As of December 2019 the FCX will no longer be available in the U.S.




In 2006, the FCX fully condensing oil-fired boiler was installed in the Research and Testing Facility (RTF) at The Cold Climate Housing Research Center (CCHRC), located on the U of A Campus at Fairbanks, Alaska. .  The FCX has been in use continuously since that time, performing flawlessly, and has been extremely reliable not having a single down day since its installation in 2006.


The FCX was installed with the primary purpose of evaluating its operation and suitability for use in an Arctic environment along with two others, a Viessmann, and a Weil Mclain.  This installation at the RTF was not made with the goal of optimizing its efficiency but of examining their use as an off the shelf item with a basic installation that is likely to occur in the real world.  The FCX boiler was installed as the sole source of radiant heat for the building’s approximate 3,500 square feet of office space, while the others handled the unit heaters.  Efficiency measurements were taken for all boilers, but have been inconclusive due to problems with the testing protocol and cross interference between installations and the masonry stove.  However, its performance has been outstanding in these arctic conditions, and CCHRC readily states with confidence that the FCX is performing as asserted and tested by other agencies such as Intertek Global Laboratories and EPA Energy Star Ratings.


Additionally, there has not been a hint of problem with the condensate, either the neutralization, disposal, or frosting in the stack due to the low temperature flue gasses.


In 2013, because of its efficiency, ease of installation, and reliability it was chosen for installation in a Sustainable Housing Project in the village of Buckland located on the upper Seward Peninsula. Click here for a You Tube Video of the Buckland Sustainable Housing Project.


The FCX is available for your inspection and can be viewed during normal working hours.  You also have the option of taking a formal tour of the building usually held weekly on Thursdays.  You are encouraged to do this and take advantage of the knowledge, research provided by this facility.  Call 907-457-3454 and visit the website at



CCHRC Examinzes the intial concepts of Boiler Efficiencies - a short YouTube video Boilers at CCHRC


The article Decoding boiler jargon written by CCHRC was published in the Fairbanks Daily News-Miner




Proof Positive Boiler Comparisons / Savings 

Tim Sonnenberg, owner of TS Construction, believes the only way to really compare efficiency is to simultaneously install boilers in identical structures in similar places.  This he has done using the FCX, Viessmann, and Buderus.  All three are duplexes of about 3700 to 3800 SF structures.  The results:


Tim says, “The FCX significantly outperforms every boiler I have installed.  In similar time frames in the winter of 2012, the Buderus used an average 6.89 GPD, the Viessmann 5.88 GPD, and the FCX 4.27 GPD.  This calculates to a savings advantage of 1.61 GPD over the Viessmann and a 2.62 GPD over the Buderus.  Not only that, percentage-wise, the Viessmann used 38% more fuel than the FCX, and the Buderus used over 60% more fuel than the FCX.


The results in my shop are as good.  Even when I expanded my shop by 1,400 SF, with 16-foot walls to 6,000 SF, the replacing my existing boiler reduced my fuel consumption by 19%.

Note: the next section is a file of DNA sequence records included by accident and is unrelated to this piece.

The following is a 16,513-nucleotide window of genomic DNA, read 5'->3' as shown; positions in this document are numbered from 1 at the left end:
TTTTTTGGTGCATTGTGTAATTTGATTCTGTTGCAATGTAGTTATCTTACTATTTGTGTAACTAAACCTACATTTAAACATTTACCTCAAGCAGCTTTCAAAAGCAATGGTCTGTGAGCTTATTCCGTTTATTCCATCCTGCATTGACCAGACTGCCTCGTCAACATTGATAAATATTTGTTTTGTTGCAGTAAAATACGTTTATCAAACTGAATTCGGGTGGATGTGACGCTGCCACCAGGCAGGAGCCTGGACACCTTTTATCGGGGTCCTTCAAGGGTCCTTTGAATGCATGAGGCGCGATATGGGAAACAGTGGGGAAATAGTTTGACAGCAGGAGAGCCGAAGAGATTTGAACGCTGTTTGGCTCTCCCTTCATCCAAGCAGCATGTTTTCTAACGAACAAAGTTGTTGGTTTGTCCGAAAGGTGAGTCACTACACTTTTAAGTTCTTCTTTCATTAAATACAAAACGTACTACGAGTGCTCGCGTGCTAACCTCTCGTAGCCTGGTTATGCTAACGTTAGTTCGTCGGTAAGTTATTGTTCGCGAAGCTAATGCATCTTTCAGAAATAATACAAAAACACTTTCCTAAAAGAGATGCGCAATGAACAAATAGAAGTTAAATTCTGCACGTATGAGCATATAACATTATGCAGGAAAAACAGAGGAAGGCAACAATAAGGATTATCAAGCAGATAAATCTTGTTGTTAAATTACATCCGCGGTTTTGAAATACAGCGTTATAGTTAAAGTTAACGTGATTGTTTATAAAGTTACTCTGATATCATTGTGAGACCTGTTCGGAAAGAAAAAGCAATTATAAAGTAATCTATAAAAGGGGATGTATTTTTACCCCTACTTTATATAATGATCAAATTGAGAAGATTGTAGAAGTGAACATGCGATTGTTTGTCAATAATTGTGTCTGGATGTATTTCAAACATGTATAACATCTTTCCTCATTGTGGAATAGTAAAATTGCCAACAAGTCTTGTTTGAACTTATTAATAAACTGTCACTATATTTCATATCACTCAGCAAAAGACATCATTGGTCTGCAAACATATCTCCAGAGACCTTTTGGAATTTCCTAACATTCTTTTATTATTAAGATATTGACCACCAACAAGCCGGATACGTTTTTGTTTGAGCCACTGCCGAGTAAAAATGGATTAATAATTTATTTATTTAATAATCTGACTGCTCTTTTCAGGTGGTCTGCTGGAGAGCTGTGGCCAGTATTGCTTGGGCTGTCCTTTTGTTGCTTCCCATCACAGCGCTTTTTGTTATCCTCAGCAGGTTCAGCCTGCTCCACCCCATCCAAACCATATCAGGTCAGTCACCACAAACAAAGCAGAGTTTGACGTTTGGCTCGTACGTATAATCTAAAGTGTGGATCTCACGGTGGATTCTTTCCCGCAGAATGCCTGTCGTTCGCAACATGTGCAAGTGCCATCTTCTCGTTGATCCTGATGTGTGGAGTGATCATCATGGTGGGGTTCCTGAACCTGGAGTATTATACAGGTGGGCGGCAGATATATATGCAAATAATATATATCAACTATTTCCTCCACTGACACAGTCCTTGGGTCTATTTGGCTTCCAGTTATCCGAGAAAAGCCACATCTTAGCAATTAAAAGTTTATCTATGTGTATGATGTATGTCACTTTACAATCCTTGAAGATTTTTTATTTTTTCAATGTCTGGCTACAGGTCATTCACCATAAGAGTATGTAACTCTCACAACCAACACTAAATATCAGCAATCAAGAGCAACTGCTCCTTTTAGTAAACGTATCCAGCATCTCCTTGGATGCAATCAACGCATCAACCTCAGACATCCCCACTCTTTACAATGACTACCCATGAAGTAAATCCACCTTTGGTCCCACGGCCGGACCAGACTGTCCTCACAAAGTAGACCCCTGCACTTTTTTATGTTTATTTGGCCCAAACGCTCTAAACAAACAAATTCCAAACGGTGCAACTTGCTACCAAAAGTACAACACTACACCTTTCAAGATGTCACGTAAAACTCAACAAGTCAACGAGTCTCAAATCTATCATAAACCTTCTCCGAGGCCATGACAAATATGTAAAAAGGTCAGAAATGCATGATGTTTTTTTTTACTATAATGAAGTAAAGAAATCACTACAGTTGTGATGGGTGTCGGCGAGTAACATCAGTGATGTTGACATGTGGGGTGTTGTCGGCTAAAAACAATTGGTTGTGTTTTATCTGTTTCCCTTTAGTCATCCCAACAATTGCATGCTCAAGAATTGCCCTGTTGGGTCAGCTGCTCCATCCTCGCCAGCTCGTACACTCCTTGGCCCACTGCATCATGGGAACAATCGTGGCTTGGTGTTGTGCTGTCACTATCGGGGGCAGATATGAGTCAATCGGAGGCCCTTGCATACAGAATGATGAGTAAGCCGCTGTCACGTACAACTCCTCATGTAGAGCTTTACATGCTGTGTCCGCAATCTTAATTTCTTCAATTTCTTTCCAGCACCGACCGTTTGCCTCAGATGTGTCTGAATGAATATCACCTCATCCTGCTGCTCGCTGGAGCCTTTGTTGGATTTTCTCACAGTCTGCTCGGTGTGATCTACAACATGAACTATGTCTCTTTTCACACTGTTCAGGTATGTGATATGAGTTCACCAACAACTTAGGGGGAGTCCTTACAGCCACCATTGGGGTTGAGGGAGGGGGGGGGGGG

Additionally, the simplicity of installation due to built-in features and inexpensive zero clearance plastic for the stack, drastically reduce labor, making this the most competitive choice.  Based on fuel savings I am considering removing my other boilers and replacing them with FCX’s”


[Through 2012 Tim has purchased 18 FCX's]



Michael Lamb - homeowner, Borough Chief Financial Officer FNSB, and meticulous keeper of records says:


“I would like to update you on the performance of our Monitor [FCX] condensing boiler. In summary, over a nine-year period we burned an average of 1,405 gallons per year, that was pre-installation of the Monitor [FCX].  Post-installation of the boiler, over a 4.2-year period, our annual average fuel consumption was 966 gallons/year.


This equates to an average of 439 gallons per year savings, or, a 31 .2% savings. Over this same 4.2-year time-period, our average cost per gallon of heating fuel was $3. 1 5/gallon, for an average savings of $1,384 per year!


Jim, the Monitor has worked flawlessly and we have reduced the amount of fuel we purchase by almost a third, we are pleased.”


Dennis Price owner of Salcha Electric has installed 5 FCX’s and corresponding DHW tanks since 2006, in his own home, his 2 sons homes, his shop, and at Salcha Fire and Rescue.


He says, “The FCX boiler is unquestionably the most efficient and simplest to install boiler I have ever worked with.  In my home I have realized a fuel savings of nearly 50%.  You can contact me at 378-0979 if you have any questions about my installations.”



Bob Tsigonis, owner of Lifewater Engineering Company installed his first FCX in 2005 in his shop.  In 2008 he moved to a new location relocating the FCX and installing another in tandem in his new shop.  He is currently heating about 8,000 SF of shop, office, and an apartment.  This tandem installation consists of radiant, baseboard, and DHW.  Just recently he installed a FCX 30 in his 4,000 SF home using radiant, baseboard, forced air, unit heaters, and DHW. 


Bob says “The efficient technology through condensing made for significant savings of about 40%, and the built-in versatility of producing two temperatures of water allows using multiple heat emitters while greatly simplify installation.  Also, having eliminated stack dampers in both locations I am no longer sucking hot air up the chimney when idle.  I highly recommend this boiler.”